The Legal Aid Society and Latham & Watkins LLP lauded a Federal Court order in R.F.M. et al. v. Nielsen, et al., that will ensure that class members’ applications for Special Immigrant Juvenile Status (SIJS)—a vital humanitarian program—are properly adjudicated. SIJS offers thousands of abused, abandoned, or neglected children in New York State and others nationwide a path to citizenship.
“This order is a huge step for our clients and others who were unlawfully and arbitrarily denied vital humanitarian status,” said Beth Krause, Supervising Attorney of the Immigrant Youth Project at The Legal Aid Society. “Immigrant youth who reside in New York State and who survived abuse, abandonment, or neglect will now be put on a path towards securing a green card. We laud the Court for recognizing and correcting the Federal government’s unlawful action on this issue.”
“We filed this lawsuit last year with the simple goal of enforcing the law on behalf of the most vulnerable of populations. Today, we are thrilled to have achieved that goal in full. Immigrant youth who have been mistreated or abandoned by a parent can now obtain the immigration status to which they are entitled. The US District Court agreed with us that the government’s action was unlawful and that the group deserves class status to obtain the relief they deserve,” said Latham & Watkins partner Robert Malionek.
The lawsuit, filed as a class action by five young adults who applied for but were denied SIJS by the U.S. Citizenship and Immigration Services’ (USCIS), challenged a 2018 policy change in which USCIS unilaterally reinterpreted the law in a manner that effectively precluded young people in New York between the ages of 18 and 21 from qualifying for SIJS.
The agency’s unannounced policy change, which impacted thousands of immigrant youth across the country, was first reported in April 2018. The Plaintiffs are represented by The Legal Aid Society and Latham & Watkins, LLP.
The court found that the agency’s unannounced policy change was unlawful, that USCIS improperly denied class members’ SIJS applications, and that class members are therefore eligible for reconsideration of their applications consistent with the court’s order. The applications of thousands of young people in New York may be affected.
SIJS Lawsuit Background
Since 2008, SIJS has served as a legal pathway for unaccompanied minors under the age of 21, who have been abused, abandoned, or neglected by one or both parents, to obtain lawful permanent residency and a pathway to citizenship. However, under the Trump Administration’s policy change, individuals who are over 18, but not yet 21, no longer qualify for SIJS, despite there being no change in the law or regulations related to SIJS. This is a sharp departure from a decade of consistent policy, where SIJS applications filed by young immigrants between 18 to up to 21 years of age who were placed under guardianship by New York Family Courts were consistently, and properly, granted.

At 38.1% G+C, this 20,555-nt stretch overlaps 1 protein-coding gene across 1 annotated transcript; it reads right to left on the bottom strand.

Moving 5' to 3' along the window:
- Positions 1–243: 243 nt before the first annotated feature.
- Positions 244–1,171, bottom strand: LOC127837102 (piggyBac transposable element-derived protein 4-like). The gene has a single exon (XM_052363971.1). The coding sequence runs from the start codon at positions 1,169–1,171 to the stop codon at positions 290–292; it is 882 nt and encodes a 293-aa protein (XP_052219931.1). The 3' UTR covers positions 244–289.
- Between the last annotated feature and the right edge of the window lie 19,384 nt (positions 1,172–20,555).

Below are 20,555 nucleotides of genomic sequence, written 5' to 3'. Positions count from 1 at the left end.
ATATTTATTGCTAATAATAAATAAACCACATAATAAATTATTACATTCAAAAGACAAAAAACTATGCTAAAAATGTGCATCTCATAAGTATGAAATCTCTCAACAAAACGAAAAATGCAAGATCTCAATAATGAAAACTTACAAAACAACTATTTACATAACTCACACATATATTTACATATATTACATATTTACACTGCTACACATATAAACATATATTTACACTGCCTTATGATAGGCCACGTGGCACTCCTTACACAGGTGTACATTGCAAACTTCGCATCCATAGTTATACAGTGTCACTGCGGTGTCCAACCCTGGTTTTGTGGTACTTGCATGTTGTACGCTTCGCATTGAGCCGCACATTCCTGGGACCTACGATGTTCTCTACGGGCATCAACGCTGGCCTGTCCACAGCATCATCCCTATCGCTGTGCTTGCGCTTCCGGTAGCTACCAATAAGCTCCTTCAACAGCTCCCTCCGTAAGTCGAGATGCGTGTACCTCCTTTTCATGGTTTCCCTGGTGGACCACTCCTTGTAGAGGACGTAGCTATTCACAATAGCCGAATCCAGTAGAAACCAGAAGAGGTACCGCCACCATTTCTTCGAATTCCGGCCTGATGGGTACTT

For a young person in New York to apply for SIJS, a New York Family Court must first determine that the applicant was abused, abandoned, neglected or subjected to similar maltreatment under New York State law, that the applicant cannot reunite with one or both parents, and that it’s not in the applicant’s best interest to be returned to the applicant’s country of birth. The court must also declare that the applicant is dependent on the court or place the applicant in the custody of a caretaker. This order is then submitted to USCIS as part of the SIJS application.
Without any prior announcement, USCIS narrowed its interpretation of the law starting in 2017, ultimately documenting its new policy in February 2018, which was first reported in The New York Times. The policy change provided that in cases where applicants are 18 or over, they no longer qualify, incorrectly reasoning that the state court’s authority ends at 18. This new policy had the practical effect of depriving immigrant youth of the opportunity to regularize their immigration status, and caused tremendous uncertainty, anxiety and other harm to children who have, by definition, already suffered emotional trauma. As the US District Court for the Southern District of New York recognized, the agency’s new position had no basis in law.
The lawsuit, filed as a class action by five young adults who applied for but were denied SIJS by the U.S. Citizenship and Immigration Services’ (USCIS), challenged USCIS’s new position. Plaintiffs successfully argued that the agency’s new policy violates the federal Administrative Procedures Act (APA) because it contradicts the statute that created SIJS and misinterprets New York law.